Thursday, September 06, 2012

Afghans Are Fighting Back The Taliban- and Winning

I'm glad to see that Afghan villagers are finally taking things into their own hands, since that's about the only way they'll get rid of the Taliban.

Apparently, some villagers in East Afghanistan were mad as hell and decided they weren't going to take it anymore, so they formed a militia. What I find most interesting is that even though they are not well armed, they've mounted an offensive against the Taliban and somehow have been able to drive the  militants out of their province like a pack of rats. NATO forces certainly haven't had much luck doing that.

Remarkably, the poorly-armed tribesmen, calling themselves the National Uprising Movement (NUM), have inflicted heavy casualties on the Taliban and succeeded in driving them out from scores of villages and several districts of Ghazni Province, a long-established militant stronghold.

The uprising, which has fed on the popular discontent with the Taliban’s brutal rule, has put the militants in an uncomfortable situation.
Initially, the Taliban responded with heavy-handed tactics, torching villagers' homes and kidnapping tribal elders. But with the villagers standing firm, the militants have since backed down and offered to negotiate, a proposal to which locals have responded with a resounding "no."
According to Ahmad Wali, a resident of Ghazni's restive Andar district where the uprising first began, the revolt started in May when the provincial government introduced a ban on motorcycles, the main form of transportation for the Taliban.

Wali recalls how the Taliban began harassing locals as they sought to pressure the government into reversing its ban. "It was very difficult for people to get around," he says. "The schools and hospitals were all closed down. Nobody could go anywhere [without being harassed by the Taliban]."
Locals in Andar say they tried and failed to reason with the Taliban. They even offered to side with the militants against the government if they reopened the schools and markets and allowed the roads and wells to be improved. When the Taliban refused, locals went back to their villages and organized themselves into a militia, which became the basis for the National Uprising Movement.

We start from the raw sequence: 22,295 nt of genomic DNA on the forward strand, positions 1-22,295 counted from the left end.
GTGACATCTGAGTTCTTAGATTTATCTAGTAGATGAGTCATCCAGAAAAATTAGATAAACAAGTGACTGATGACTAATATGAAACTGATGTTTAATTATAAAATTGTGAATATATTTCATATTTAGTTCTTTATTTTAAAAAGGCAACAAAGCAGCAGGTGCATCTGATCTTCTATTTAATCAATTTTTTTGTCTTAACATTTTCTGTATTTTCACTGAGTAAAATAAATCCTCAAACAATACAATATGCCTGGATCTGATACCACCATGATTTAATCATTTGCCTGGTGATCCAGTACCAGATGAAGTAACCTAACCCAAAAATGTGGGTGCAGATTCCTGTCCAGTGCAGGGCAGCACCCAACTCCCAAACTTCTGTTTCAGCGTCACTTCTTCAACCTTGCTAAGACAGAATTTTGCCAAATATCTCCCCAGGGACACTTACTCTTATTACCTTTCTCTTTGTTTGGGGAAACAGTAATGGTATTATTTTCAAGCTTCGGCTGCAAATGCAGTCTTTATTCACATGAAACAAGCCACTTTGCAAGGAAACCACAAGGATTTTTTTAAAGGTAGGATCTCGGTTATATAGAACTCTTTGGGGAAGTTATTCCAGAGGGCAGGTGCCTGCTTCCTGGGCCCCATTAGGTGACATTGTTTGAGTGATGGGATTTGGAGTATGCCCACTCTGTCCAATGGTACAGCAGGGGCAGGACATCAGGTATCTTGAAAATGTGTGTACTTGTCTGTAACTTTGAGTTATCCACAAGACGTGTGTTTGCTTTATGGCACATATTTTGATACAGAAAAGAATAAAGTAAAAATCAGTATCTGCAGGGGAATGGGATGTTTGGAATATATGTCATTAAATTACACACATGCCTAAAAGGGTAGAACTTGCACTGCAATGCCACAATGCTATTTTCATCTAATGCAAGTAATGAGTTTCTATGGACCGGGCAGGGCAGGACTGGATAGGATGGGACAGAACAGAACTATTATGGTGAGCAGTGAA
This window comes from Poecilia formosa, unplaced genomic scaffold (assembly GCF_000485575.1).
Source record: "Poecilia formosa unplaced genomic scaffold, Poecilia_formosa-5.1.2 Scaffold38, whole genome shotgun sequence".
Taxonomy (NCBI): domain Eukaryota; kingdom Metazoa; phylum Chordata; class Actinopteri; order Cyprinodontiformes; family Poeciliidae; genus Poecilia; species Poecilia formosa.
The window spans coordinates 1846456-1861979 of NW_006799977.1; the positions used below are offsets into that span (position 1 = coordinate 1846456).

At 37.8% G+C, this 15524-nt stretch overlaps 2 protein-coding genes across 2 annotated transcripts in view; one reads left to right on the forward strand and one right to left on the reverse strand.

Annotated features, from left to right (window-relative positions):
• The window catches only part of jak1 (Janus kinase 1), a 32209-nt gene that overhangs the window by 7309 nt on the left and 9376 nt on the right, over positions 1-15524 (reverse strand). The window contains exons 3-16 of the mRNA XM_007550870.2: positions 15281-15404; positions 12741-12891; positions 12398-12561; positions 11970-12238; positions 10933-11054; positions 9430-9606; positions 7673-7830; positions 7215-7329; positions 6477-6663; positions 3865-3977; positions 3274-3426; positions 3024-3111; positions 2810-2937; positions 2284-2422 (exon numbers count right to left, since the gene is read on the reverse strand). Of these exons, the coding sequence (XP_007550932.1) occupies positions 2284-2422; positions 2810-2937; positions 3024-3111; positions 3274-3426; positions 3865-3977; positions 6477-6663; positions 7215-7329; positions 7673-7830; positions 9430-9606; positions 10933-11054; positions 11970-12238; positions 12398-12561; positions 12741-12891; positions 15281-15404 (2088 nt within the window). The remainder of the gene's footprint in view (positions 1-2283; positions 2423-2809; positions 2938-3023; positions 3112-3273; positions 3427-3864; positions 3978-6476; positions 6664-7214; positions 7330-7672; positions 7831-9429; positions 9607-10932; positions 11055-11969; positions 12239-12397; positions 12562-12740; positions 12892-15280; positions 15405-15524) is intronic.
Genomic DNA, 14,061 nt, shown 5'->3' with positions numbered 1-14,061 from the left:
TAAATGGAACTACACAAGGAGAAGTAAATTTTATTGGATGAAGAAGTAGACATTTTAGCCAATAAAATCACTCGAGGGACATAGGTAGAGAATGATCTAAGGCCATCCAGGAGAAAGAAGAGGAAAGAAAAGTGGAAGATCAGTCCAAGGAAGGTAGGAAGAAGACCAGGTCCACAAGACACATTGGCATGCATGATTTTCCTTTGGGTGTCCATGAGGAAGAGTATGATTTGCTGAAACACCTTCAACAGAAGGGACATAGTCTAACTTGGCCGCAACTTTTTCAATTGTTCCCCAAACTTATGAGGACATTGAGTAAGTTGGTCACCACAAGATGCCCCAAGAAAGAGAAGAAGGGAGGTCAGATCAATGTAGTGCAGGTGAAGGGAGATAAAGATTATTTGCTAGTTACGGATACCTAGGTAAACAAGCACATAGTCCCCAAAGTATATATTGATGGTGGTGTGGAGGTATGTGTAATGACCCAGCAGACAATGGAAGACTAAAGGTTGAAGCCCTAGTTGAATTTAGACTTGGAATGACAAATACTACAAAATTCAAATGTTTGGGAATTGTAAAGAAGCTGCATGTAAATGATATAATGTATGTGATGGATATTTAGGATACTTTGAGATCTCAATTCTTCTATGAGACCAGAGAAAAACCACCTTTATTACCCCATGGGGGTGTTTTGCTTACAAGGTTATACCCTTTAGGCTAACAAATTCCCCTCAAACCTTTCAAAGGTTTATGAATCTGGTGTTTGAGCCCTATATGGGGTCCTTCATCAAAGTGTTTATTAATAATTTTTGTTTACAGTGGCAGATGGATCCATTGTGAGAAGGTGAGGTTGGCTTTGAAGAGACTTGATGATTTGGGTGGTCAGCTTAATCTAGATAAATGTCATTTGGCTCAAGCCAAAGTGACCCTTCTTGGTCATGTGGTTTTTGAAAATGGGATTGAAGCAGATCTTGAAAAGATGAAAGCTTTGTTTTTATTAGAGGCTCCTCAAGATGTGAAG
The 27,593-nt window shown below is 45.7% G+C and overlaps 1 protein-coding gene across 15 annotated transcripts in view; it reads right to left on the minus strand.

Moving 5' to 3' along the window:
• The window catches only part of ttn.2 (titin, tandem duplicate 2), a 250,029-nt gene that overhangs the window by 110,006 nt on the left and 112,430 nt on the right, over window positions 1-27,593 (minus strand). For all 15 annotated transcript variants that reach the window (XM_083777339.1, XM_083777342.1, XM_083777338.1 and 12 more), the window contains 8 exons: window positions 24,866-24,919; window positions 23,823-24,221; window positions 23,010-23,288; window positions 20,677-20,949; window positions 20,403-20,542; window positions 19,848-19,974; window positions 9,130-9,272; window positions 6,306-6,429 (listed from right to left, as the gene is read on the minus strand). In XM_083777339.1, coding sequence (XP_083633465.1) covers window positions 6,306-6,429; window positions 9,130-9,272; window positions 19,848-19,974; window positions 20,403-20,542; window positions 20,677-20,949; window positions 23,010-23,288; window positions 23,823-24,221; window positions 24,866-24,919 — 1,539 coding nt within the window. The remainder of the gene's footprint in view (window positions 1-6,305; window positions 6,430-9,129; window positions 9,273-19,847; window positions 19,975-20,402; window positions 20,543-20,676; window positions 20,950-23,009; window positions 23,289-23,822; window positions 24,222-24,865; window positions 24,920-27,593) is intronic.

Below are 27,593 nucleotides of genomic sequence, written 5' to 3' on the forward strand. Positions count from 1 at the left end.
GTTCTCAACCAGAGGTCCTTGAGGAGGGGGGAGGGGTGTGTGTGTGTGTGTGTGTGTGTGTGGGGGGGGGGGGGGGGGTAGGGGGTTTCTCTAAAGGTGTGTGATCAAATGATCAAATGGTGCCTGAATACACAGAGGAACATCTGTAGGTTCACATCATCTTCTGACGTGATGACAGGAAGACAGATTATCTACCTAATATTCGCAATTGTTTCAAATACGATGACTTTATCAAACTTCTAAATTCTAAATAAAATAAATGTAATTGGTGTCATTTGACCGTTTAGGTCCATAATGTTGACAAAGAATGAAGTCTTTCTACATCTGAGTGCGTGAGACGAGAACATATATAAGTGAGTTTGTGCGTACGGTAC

With only a few hundred ragtag tribesman, they've managed to do what NATO has been unable to do. How amazing is that? They've killed and captured members of the Taliban, and managed to bring life back to pretty much normal.

Baryolai Andar said:

"All the people are overjoyed with the movement. God willing, they will take their fight [and free] other areas. They have restored security and have helped us greatly. All the schools that were closed by the Taliban have now been reopened."

Although it would make far better sense to support groups that are actually ridding the region of Taliban rather than spending time and money training Afghan soldiers who could, at any moment, turn on our soldiers, the NUM doesn't want to be affiliated with any government or foreign entity.

Abdul Karim Khan, a member of the movement, maintains that the group is acting independently from the NATO-led coalition and the Afghan government, which he insists has little support in the area and is seen as corrupt and a puppet of the West. "The Taliban is bringing harm and cruelty to our people," he says. "They are attacking and killing the village elders and leaders [of the movement]. We have our own resources and we will lead this fight ourselves."
The Afghan government has said it supports the local uprisings, but has fallen short of confirming they are providing financial or logistical support.
Daud Sultanzoi, a former member of parliament from Ghazni, believes the movement is wary of accepting support from the government for fear that it could damage its legitimacy and its standing as a grass-roots movement.
"Anti-Taliban movements cannot have a sponsor and be identified with this government," he says. "As soon as this government touches anything it turns into evil. The government doesn't have the credibility to be the backbone for such uprisings. These uprisings need energy, which has to come from the people. But people cannot become energized because they say if we fight against the Taliban the alternative is this government."
Apparently, there are similar rebellions against the Taliban in other regions and districts, and they seem to be doing very well.

I wish them well, because we need to remove our troops from Afghanistan post-haste!

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